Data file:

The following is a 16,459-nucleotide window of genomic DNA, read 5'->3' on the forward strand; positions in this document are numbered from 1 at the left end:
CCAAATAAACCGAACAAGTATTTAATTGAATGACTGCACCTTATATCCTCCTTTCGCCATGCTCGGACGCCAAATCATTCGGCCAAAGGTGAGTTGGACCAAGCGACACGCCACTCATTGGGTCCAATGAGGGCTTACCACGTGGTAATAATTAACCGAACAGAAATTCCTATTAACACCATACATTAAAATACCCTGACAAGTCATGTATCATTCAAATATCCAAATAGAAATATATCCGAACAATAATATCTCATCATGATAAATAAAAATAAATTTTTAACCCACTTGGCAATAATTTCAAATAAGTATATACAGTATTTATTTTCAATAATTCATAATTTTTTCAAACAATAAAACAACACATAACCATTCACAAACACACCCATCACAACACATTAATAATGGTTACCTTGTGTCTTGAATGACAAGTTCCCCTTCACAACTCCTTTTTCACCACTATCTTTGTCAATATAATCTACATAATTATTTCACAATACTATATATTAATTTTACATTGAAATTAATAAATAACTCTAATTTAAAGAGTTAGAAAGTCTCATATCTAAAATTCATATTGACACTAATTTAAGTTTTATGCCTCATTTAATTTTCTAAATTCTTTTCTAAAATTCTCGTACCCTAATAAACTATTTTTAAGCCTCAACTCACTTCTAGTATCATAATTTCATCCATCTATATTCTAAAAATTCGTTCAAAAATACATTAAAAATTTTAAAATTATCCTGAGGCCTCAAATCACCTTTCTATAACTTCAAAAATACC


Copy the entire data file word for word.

The following is a 16,459-nucleotide window of genomic DNA, read 5'->3' on the forward strand; positions in this document are numbered from 1 at the left end:
CCAAATAAACCGAACAAGTATTTAATTGAATGACTGCACCTTATATCCTCCTTTCGCCATGCTCGGACGCCAAATCATTCGGCCAAAGGTGAGTTGGACCAAGCGACACGCCACTCATTGGGTCCAATGAGGGCTTACCACGTGGTAATAATTAACCGAACAGAAATTCCTATTAACACCATACATTAAAATACCCTGACAAGTCATGTATCATTCAAATATCCAAATAGAAATATATCCGAACAATAATATCTCATCATGATAAATAAAAATAAATTTTTAACCCACTTGGCAATAATTTCAAATAAGTATATACAGTATTTATTTTCAATAATTCATAATTTTTTCAAACAATAAAACAACACATAACCATTCACAAACACACCCATCACAACACATTAATAATGGTTACCTTGTGTCTTGAATGACAAGTTCCCCTTCACAACTCCTTTTTCACCACTATCTTTGTCAATATAATCTACATAATTATTTCACAATACTATATATTAATTTTACATTGAAATTAATAAATAACTCTAATTTAAAGAGTTAGAAAGTCTCATATCTAAAATTCATATTGACACTAATTTAAGTTTTATGCCTCATTTAATTTTCTAAATTCTTTTCTAAAATTCTCGTACCCTAATAAACTATTTTTAAGCCTCAACTCACTTCTAGTATCATAATTTCATCCATCTATATTCTAAAAATTCGTTCAAAAATACATTAAAAATTTTAAAATTATCCTGAGGCCTCAAATCACCTTTCTATAACTTCAAAAATACC